List of Contributors. Foreword. Acknowledgements. List of Abbreviations. Introduction; W. Bartlett, et al. Part I: Key Background Issues. 1. What are the Main Barriers to SME Growth and Development in South-East Europe? W. Bartlett, V. Bukvic. 2. Social Capital and SME Development; A. Rus. 3. The Unofficial Economy and the State in Transition; K. Ott. Part II: Finance. 4. Local Financial Systems and Sustainable SME Development in South-East Europe: Lessons from Hungary, Macedonia and Slovenia; M. Bateman, et al. 5. Bank Lending to SME's in Croatia: a Few Things We Know; E. Kraft. 6. Micro-Credit in Transition Economies: the Case of Bosnia-Herzegovina; M. Cicic, A. Sunje. Part III: Networks and Clusters. 7. Public Policy on Enterprise Clusters and Networks; A. Nolan. 8. Cluster Policy as an Aspect of a Pro-Active Industrial Policy in Slovenia; M. Messl. 9. Promoting Supplier Clusters: the Case of the Shipbuilding Industry in The Primorska-Goranska County in Croatia; M. Bateman, M. Vehovec. Part IV: Integrated Policy Support. 10. SME Development Policy in Albania: Developing Support Institutions in an Unstable Environment; M. Muço, P. Sanfey. 11. Barriers of SME Growth in the Republic of Macedonia; B. Acevska, et al. 12. Small Business Development Policy in Croatia: Design and Implementation; V. Franicevic, W. Bartlett. Bibliography. Index.
Since the end of the Kosovo war in 1999, increasing attention has been paid to the problems of economic development and reconstruction in South-East Europe. In a context of limited resources, small and medium sized enterprises (SMEs) have a key role to play in creating jobs and building a dynamic entrepreneurial economy.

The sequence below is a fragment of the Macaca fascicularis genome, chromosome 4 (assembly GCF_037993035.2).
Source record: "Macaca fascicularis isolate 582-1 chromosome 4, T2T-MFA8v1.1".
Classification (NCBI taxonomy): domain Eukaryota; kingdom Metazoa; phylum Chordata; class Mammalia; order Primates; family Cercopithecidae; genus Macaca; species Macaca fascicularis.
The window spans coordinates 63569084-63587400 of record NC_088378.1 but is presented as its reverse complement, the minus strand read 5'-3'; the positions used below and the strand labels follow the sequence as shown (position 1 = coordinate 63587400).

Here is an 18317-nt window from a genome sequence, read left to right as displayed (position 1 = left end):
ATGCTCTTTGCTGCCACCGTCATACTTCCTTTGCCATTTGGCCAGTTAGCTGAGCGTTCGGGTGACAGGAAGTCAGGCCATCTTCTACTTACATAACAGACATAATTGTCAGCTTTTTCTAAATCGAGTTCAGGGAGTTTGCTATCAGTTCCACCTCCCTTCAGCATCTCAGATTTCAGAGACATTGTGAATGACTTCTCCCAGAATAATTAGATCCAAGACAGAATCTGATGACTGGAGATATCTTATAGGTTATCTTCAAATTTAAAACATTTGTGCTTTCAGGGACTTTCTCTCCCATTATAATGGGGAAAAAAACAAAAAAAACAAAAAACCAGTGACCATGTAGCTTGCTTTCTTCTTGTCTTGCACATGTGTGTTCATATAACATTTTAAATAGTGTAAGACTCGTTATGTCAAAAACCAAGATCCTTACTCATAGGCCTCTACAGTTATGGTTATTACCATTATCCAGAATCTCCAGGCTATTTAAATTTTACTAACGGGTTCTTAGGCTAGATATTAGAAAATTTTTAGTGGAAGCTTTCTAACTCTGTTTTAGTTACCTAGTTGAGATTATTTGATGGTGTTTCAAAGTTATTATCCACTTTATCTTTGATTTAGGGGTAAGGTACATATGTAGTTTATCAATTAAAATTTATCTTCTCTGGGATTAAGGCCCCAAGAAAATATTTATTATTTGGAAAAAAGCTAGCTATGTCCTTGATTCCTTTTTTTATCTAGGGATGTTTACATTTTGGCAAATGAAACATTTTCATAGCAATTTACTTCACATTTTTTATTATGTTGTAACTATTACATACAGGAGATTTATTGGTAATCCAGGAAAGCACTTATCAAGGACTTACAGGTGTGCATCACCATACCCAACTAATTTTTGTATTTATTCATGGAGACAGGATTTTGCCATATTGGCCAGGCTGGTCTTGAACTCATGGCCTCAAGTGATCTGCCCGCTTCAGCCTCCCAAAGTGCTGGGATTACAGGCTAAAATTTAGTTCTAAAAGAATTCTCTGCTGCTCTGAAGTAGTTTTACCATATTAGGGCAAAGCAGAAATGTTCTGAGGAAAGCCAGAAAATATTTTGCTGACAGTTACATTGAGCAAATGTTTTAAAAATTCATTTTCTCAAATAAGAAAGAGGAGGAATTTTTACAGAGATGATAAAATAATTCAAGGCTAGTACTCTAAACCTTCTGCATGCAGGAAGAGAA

Small Enterprise Development In South-East Europe presents important findings from recent empirical research on key factors, which hinder sustainable SME growth in South-East Europe. Finance is identified as a critical barrier to growth, and the role of commercial banks, micro-finance institutions and credit cooperatives in assisting growth is addressed. Yet finance alone is not enough. A rebuilding of social capital, a reduction of the unofficial or grey economy, and the promotion of inter-firm networks and clusters are also of vital importance in promoting sustainable growth. The book concludes with critical analyses of SME policies in Albania, Croatia, and Macedonia, countries which hitherto have received little attention in the literature.
Small Enterprise Development in South-East Europe will be of great interest to policy makers, business consultants, and academics and post-graduate students working on economic development and reconstruction in South-East Europe.
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